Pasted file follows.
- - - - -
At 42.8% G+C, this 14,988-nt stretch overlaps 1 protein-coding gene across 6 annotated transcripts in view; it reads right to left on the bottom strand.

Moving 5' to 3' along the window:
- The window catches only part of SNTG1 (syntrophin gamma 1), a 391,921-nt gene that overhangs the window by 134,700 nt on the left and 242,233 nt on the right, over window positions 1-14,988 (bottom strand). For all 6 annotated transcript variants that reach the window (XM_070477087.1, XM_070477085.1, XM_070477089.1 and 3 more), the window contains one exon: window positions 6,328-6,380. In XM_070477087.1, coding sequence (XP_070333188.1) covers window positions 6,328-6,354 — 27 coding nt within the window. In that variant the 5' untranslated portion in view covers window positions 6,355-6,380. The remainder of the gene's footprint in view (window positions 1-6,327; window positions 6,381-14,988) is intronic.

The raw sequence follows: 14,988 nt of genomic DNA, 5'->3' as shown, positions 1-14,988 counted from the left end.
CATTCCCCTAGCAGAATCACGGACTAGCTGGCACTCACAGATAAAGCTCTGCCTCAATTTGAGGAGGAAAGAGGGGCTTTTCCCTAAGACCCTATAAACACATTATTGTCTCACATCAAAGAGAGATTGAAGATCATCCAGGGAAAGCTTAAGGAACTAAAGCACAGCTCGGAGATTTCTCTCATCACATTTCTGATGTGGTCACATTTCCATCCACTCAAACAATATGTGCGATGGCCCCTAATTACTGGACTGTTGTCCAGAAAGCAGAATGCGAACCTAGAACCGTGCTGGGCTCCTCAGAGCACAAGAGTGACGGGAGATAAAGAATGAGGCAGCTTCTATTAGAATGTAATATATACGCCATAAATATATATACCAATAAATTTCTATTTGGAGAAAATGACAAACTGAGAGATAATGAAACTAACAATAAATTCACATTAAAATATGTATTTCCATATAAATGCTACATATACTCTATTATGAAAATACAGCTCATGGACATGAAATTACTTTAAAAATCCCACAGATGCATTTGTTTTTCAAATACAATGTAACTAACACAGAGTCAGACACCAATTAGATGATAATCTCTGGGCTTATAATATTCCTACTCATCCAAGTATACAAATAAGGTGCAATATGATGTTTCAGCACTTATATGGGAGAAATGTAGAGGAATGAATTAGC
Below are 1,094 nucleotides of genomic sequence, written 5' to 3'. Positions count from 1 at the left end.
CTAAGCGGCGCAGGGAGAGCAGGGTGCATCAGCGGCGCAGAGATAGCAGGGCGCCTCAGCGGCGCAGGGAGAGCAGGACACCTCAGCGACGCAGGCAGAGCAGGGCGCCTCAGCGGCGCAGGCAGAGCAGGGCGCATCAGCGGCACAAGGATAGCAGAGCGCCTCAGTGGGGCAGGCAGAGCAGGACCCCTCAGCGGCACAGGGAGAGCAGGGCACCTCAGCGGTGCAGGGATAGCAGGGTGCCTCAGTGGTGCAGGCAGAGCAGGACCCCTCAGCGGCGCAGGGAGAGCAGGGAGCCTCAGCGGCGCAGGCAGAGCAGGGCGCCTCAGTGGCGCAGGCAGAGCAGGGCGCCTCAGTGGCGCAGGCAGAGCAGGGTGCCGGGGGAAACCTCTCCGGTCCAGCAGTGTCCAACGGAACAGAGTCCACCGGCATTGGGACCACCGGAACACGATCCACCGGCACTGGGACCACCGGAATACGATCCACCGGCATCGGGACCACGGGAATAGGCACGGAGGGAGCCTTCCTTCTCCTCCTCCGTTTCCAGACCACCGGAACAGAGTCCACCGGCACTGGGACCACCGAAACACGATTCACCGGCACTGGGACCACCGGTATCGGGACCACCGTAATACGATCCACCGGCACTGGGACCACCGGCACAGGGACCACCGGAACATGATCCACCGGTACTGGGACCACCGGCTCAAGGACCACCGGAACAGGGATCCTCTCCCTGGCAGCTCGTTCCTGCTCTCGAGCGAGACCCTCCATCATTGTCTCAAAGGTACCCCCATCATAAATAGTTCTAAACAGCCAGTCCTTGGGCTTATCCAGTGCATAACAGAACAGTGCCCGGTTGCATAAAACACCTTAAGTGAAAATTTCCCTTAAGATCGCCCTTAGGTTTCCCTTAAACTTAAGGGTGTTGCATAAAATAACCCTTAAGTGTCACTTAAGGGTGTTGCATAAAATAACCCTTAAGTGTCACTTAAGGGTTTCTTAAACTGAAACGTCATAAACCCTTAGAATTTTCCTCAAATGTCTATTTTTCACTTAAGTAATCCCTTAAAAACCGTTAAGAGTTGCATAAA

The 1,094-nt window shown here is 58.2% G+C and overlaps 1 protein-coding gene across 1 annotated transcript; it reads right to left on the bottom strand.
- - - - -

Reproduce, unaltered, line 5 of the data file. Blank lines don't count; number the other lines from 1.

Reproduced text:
CATTCCCCTAGCAGAATCACGGACTAGCTGGCACTCACAGATAAAGCTCTGCCTCAATTTGAGGAGGAAAGAGGGGCTTTTCCCTAAGACCCTATAAACACATTATTGTCTCACATCAAAGAGAGATTGAAGATCATCCAGGGAAAGCTTAAGGAACTAAAGCACAGCTCGGAGATTTCTCTCATCACATTTCTGATGTGGTCACATTTCCATCCACTCAAACAATATGTGCGATGGCCCCTAATTACTGGACTGTTGTCCAGAAAGCAGAATGCGAACCTAGAACCGTGCTGGGCTCCTCAGAGCACAAGAGTGACGGGAGATAAAGAATGAGGCAGCTTCTATTAGAATGTAATATATACGCCATAAATATATATACCAATAAATTTCTATTTGGAGAAAATGACAAACTGAGAGATAATGAAACTAACAATAAATTCACATTAAAATATGTATTTCCATATAAATGCTACATATACTCTATTATGAAAATACAGCTCATGGACATGAAATTACTTTAAAAATCCCACAGATGCATTTGTTTTTCAAATACAATGTAACTAACACAGAGTCAGACACCAATTAGATGATAATCTCTGGGCTTATAATATTCCTACTCATCCAAGTATACAAATAAGGTGCAATATGATGTTTCAGCACTTATATGGGAGAAATGTAGAGGAATGAATTAGC